21
Mar
2017
0

How to map a new country?

March 24 sees the UK film release of Lost City of Z. It chronicles the South American adventures of British explorer, cartographer and archaeologist Lt Colonel Percy Fawcett. I joined a panel discussion in London last week, along with historian Dan Snow and Lost City of Z author David Grann, discussing how Percy would have explored and mapped a new land. Catch up on the podcast here.

Dan, David and Mark

A member of the Royal Geographical Society (RGS), Percy Fawcett first arrived in South American in 1906 to survey and map an area of jungle lying on the Brazil and Bolivian border. The border between the two countries was not fully mapped and it was agreed that an RGS survey and map would be accepted as an impartial representation of the border. Today we would complete this activity using satellite systems and sophisticated surveying technology, which obviously wasn’t available back then. So, how would Percy and his team have gone about making maps? Read More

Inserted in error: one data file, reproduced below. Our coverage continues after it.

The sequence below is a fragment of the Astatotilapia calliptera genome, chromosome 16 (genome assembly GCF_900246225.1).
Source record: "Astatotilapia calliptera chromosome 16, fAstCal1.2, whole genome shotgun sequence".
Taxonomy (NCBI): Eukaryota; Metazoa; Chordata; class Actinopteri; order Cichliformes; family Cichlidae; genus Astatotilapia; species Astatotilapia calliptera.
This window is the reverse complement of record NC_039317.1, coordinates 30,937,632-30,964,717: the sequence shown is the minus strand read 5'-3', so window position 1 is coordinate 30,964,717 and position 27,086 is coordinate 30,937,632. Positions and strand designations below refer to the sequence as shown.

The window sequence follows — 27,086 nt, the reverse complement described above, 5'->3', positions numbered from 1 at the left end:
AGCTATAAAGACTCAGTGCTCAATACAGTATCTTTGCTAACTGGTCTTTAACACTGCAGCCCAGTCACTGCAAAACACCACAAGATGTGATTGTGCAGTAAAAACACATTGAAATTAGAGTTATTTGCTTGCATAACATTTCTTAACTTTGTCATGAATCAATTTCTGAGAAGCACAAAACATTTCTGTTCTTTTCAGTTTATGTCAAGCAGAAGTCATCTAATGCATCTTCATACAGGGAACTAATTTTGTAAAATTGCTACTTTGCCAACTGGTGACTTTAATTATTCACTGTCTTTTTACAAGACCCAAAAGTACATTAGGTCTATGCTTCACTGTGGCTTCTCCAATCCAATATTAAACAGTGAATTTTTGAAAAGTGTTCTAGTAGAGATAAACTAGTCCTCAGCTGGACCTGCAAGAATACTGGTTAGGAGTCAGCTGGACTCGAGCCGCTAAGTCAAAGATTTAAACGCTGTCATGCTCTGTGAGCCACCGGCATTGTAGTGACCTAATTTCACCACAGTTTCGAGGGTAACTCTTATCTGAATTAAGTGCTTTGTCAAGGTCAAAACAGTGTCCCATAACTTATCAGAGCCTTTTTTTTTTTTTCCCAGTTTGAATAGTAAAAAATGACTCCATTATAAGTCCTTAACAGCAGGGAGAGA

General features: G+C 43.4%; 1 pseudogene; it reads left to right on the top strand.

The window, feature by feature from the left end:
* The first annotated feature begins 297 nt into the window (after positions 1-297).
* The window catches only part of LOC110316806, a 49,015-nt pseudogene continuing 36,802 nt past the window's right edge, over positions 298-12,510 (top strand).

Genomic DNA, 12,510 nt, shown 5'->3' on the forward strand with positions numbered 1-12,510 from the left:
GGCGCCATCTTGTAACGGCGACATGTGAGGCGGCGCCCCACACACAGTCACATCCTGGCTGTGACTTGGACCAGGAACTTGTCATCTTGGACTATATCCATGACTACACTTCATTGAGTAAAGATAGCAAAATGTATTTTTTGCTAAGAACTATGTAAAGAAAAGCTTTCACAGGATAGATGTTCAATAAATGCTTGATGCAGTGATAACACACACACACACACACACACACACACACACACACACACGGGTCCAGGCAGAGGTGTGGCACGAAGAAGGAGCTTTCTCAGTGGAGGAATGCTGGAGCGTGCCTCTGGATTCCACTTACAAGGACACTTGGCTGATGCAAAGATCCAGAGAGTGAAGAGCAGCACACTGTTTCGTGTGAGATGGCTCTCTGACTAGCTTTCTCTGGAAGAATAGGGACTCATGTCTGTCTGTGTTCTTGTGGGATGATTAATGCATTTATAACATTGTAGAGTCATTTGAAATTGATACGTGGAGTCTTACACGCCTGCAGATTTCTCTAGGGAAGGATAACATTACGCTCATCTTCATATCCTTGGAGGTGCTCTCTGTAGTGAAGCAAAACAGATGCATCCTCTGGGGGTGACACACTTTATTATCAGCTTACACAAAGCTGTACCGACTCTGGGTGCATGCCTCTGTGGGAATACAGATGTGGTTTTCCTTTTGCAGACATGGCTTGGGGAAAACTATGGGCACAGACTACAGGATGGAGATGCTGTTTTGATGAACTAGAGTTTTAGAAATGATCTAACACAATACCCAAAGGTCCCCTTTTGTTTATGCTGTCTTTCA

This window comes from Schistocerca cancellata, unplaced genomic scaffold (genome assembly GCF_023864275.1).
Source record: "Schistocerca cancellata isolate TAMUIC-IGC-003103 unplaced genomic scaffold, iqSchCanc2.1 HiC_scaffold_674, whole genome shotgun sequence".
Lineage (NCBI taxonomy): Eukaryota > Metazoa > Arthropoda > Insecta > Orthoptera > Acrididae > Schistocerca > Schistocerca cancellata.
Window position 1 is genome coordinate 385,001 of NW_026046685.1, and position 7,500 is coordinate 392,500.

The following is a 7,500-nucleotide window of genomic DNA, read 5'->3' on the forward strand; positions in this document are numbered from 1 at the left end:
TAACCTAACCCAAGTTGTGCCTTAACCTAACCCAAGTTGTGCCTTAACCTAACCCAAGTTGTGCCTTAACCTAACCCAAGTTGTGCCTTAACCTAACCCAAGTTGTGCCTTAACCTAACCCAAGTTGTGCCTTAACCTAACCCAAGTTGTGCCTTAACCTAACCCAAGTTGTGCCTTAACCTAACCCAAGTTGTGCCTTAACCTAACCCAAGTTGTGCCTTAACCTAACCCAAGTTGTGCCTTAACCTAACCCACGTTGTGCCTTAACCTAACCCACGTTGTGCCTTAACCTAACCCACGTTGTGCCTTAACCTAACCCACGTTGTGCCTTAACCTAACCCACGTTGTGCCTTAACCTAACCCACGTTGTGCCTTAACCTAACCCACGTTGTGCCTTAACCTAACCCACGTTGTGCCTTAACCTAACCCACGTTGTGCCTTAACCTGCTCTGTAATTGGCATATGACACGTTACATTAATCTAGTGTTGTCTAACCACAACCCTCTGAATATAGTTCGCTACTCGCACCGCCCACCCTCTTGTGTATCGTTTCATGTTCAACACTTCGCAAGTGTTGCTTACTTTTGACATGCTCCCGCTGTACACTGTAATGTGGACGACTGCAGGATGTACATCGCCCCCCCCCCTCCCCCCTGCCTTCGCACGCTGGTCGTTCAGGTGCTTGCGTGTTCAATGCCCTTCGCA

15
Mar
2017
0

7 fantastic things about #TrigPillar80

When we decided to celebrate the 80th anniversary of the trig pillar last year, we had no idea how strongly so many of you felt about the (mostly) concrete pillars dotted around Britain. We’ve had over 1,200 Instagram posts, uncovered dozens of trig baggers, seen Rob Woodall complete his 13-year mission to bag all 6,190 and had hundreds of people, magazines and websites share stories throughout the year.

With 18 April fast-approaching, #TrigPillar80 is drawing to a close, and #TrigPillar81 doesn’t have quite the same ring to it. So, huge thanks to everyone who took part and keep sharing your trig pillar love with us. Here are 7 fantastic things about trig pillars in case you missed all of the celebrations this year: Read More